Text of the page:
Mobile Communications

The idea of cell-based mobile radio systems appeared at Bell Laboratories, in the USA, in the early 1970s. However, it was not until a decade later that such systems were introduced for commercial use. During the early 1980s, analogue cellular telephone systems experienced a very rapid growth in Europe, particularly in Scandinavia and the United Kingdom. Cellular-phone systems use the 800MHz (806 to 902 MHz) and 1.9GHz (1,850 to 1,990 MHz) frequency bands. The 1.9GHz frequencies are allocated to PCS (personal communication services), but many cellular systems use these frequencies as they bundle PCS capabilities on their voice-centric service.

The early, first generation cellular systems were analogue and operated in the 800MHz frequencies. Later extensions operated at 1.8GHz and in parts of North America at 1.9GHz. The second generation (2G) appeared about 10 years later, with the first digital mobile, circuit-switched networks. These systems provided better voice quality, higher capacity, lower power requirements and global roaming capabilities. They operated in both the 800MHz and the PCS bands.

Cellular systems use three different techniques for sharing an RF spectrum:

  • Frequency Division Multiple Access (FDMA)
  • Code Division Multiple Access (CDMA).

Of these, TDMA and CDMA are the dominant techniques.

Whilst take up was rapid, this led to a situation where – in the absence of standardisation – each company developed its own system. The undesirable consequences of this were a fragmented marketplace in which any given piece of equipment only operated within the boundaries of the country of manufacture. In order to overcome these problems, in 1982, the Conference of European Posts and Telecommunications (CEPT) formed the Groupe Sp飩al Mobile (GSM) in order to develop a pan-European mobile cellular radio system. The standardised system had to meet certain criteria:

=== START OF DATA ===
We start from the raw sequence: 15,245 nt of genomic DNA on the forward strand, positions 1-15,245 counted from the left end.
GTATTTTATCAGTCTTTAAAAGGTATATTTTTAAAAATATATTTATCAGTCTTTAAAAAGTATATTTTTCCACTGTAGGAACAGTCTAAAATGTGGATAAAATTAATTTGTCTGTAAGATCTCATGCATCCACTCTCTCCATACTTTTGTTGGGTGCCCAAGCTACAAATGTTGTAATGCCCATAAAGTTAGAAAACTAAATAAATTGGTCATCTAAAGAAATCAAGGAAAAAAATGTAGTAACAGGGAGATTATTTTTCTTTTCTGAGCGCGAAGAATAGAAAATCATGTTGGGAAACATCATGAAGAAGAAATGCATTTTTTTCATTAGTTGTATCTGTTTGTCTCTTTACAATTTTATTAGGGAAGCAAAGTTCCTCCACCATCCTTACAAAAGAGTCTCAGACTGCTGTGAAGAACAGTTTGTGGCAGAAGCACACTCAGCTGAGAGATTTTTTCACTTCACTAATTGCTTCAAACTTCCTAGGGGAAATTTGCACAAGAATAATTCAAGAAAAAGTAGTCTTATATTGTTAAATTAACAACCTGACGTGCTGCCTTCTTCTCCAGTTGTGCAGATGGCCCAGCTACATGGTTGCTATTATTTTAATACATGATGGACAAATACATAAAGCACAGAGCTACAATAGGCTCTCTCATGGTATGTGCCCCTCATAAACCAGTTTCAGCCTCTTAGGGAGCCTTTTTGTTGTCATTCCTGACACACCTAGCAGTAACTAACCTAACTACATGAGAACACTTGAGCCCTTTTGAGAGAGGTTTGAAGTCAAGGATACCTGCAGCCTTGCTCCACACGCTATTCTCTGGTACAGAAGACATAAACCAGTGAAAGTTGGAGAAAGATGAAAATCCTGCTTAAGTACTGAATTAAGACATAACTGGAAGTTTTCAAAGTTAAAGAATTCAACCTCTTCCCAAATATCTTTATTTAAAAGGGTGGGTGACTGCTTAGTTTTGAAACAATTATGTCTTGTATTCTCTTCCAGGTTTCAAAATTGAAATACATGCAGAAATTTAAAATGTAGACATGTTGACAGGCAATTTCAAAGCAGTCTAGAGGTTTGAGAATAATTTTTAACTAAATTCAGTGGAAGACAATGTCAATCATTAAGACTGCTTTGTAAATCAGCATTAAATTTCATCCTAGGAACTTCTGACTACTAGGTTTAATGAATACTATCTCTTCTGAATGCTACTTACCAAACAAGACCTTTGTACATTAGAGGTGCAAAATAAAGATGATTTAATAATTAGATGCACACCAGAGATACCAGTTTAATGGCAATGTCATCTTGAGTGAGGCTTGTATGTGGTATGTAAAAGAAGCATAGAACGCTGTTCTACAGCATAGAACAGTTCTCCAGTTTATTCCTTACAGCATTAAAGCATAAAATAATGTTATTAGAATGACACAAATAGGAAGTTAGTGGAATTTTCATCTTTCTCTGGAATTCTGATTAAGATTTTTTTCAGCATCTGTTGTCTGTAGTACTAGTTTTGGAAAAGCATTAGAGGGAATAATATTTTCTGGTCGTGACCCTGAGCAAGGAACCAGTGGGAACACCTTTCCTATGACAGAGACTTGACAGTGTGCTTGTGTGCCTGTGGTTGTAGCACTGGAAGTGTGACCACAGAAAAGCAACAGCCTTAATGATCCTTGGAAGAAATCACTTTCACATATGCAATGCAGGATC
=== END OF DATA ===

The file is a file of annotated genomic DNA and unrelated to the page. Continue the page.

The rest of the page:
• Spectrum efficiency
  • International roaming
  • Low mobile and base stations costs
  • Good subjective voice quality
  • Compatibility with other systems such as ISDN (Integrated Services Digital Network)
  • Ability to support new services.

The decision was taken that the GSM system would be developed using digital technology, and “GSM” subsequently became the acronym for Global System for Mobile communications. In 1989 the responsibility for the GSM specifications passed from the CEPT to the European Telecommunications Standards Institute (ETSI). Phase I GSM specifications were published the following year, but the commercial use of the system did not start until the middle of 1991. In 1995 Phase 2 specifications extended coverage to rural areas, and by the end of that year approaching 120 networks were in operation in around 70 geographic areas.

By the start of the new millennium – notwithstanding the many bumps in the road along the way – significant progress had been made towards the so-called third generation (3G) of services:

  • the number of GSM subscribers worldwide had grown to an estimated 165 million
  • the first GPRS networks – an important migration step towards 3G networks – had gone live
  • the first WAP trials were underway in Europe.

By 2001, the promise of seamless inter-operation between the wireless world and the computing/Internet world and exciting new services such as video on demand was drawing ever closer.

PC Components | Processors (CPUs) | PC Data Storage | PC Multimedia | PC Input/Output | Communications | Mobile Computing

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